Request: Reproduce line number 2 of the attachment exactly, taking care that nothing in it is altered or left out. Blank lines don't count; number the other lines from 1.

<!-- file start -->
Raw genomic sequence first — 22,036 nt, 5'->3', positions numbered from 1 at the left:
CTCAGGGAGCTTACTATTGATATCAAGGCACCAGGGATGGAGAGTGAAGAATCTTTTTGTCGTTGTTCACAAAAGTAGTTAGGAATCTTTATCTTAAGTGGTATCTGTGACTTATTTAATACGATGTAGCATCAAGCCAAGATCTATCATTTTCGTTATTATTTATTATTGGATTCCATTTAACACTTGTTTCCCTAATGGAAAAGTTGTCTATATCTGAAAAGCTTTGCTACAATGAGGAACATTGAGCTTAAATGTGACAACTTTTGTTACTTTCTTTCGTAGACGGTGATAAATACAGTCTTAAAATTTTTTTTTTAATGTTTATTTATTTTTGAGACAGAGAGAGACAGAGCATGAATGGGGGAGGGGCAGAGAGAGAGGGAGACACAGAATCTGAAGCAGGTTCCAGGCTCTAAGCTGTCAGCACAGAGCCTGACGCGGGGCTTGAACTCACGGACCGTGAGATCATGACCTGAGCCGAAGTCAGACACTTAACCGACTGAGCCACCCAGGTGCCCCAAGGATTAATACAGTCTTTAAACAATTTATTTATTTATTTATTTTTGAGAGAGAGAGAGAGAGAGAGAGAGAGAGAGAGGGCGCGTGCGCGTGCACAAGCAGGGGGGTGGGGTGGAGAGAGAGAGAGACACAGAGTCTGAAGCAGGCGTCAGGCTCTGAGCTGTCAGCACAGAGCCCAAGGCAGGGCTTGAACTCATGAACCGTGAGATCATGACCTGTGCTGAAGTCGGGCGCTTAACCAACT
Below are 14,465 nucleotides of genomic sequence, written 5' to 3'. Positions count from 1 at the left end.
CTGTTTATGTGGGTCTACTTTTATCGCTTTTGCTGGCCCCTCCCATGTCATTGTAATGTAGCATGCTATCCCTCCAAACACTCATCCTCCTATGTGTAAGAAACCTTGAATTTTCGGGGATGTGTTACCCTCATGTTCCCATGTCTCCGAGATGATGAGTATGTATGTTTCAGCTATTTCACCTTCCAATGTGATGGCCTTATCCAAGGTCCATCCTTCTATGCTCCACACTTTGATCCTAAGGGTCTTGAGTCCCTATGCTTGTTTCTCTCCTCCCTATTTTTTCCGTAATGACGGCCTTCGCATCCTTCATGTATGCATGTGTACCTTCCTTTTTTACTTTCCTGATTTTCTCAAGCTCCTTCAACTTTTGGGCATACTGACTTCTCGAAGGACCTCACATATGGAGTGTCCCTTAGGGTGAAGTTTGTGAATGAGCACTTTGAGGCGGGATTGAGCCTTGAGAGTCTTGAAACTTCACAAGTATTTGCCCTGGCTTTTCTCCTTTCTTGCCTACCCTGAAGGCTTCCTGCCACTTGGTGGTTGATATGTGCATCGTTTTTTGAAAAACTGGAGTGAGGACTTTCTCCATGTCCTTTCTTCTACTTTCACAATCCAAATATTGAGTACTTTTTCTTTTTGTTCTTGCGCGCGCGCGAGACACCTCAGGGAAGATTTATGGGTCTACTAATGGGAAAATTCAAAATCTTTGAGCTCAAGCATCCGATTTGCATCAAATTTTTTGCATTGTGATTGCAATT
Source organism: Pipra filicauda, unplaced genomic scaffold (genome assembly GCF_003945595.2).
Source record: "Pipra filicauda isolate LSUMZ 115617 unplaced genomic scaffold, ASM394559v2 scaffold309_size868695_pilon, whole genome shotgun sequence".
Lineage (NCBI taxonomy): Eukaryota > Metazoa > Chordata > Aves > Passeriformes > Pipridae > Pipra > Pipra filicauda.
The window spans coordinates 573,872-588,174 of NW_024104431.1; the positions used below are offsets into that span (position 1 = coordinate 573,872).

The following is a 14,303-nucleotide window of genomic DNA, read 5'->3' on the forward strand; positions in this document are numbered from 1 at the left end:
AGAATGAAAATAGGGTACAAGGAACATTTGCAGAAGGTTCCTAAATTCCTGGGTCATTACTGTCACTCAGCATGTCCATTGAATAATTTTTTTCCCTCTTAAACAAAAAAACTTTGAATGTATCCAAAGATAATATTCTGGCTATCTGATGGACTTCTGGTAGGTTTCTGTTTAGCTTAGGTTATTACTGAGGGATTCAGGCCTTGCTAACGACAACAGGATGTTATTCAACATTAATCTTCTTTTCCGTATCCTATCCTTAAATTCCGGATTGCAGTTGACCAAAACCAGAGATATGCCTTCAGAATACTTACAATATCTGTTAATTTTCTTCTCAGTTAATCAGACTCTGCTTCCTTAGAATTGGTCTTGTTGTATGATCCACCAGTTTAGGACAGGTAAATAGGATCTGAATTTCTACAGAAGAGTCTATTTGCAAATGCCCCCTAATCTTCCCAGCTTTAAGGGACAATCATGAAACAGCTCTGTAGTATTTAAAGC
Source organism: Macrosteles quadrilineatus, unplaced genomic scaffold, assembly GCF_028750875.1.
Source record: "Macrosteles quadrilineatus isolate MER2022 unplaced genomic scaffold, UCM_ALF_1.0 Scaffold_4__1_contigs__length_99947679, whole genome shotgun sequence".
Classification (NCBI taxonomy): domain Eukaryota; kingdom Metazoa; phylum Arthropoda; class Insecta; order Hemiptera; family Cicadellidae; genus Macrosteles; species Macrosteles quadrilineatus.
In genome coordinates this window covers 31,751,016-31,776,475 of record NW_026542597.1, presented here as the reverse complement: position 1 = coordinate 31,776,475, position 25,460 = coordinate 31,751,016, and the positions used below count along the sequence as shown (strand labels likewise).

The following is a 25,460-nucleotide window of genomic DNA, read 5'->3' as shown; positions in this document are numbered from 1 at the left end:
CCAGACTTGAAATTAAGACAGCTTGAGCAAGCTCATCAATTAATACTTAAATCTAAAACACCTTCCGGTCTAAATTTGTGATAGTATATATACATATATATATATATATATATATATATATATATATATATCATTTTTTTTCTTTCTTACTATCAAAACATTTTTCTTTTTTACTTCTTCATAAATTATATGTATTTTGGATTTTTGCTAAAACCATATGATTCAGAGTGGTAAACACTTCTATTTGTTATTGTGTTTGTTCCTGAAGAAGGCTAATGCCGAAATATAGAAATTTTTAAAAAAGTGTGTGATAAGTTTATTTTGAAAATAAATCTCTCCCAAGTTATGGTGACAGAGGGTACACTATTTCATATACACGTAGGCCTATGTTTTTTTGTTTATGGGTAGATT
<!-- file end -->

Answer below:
CTCAGGGAGCTTACTATTGATATCAAGGCACCAGGGATGGAGAGTGAAGAATCTTTTTGTCGTTGTTCACAAAAGTAGTTAGGAATCTTTATCTTAAGTGGTATCTGTGACTTATTTAATACGATGTAGCATCAAGCCAAGATCTATCATTTTCGTTATTATTTATTATTGGATTCCATTTAACACTTGTTTCCCTAATGGAAAAGTTGTCTATATCTGAAAAGCTTTGCTACAATGAGGAACATTGAGCTTAAATGTGACAACTTTTGTTACTTTCTTTCGTAGACGGTGATAAATACAGTCTTAAAATTTTTTTTTTAATGTTTATTTATTTTTGAGACAGAGAGAGACAGAGCATGAATGGGGGAGGGGCAGAGAGAGAGGGAGACACAGAATCTGAAGCAGGTTCCAGGCTCTAAGCTGTCAGCACAGAGCCTGACGCGGGGCTTGAACTCACGGACCGTGAGATCATGACCTGAGCCGAAGTCAGACACTTAACCGACTGAGCCACCCAGGTGCCCCAAGGATTAATACAGTCTTTAAACAATTTATTTATTTATTTATTTTTGAGAGAGAGAGAGAGAGAGAGAGAGAGAGAGAGGGCGCGTGCGCGTGCACAAGCAGGGGGGTGGGGTGGAGAGAGAGAGAGACACAGAGTCTGAAGCAGGCGTCAGGCTCTGAGCTGTCAGCACAGAGCCCAAGGCAGGGCTTGAACTCATGAACCGTGAGATCATGACCTGTGCTGAAGTCGGGCGCTTAACCAACT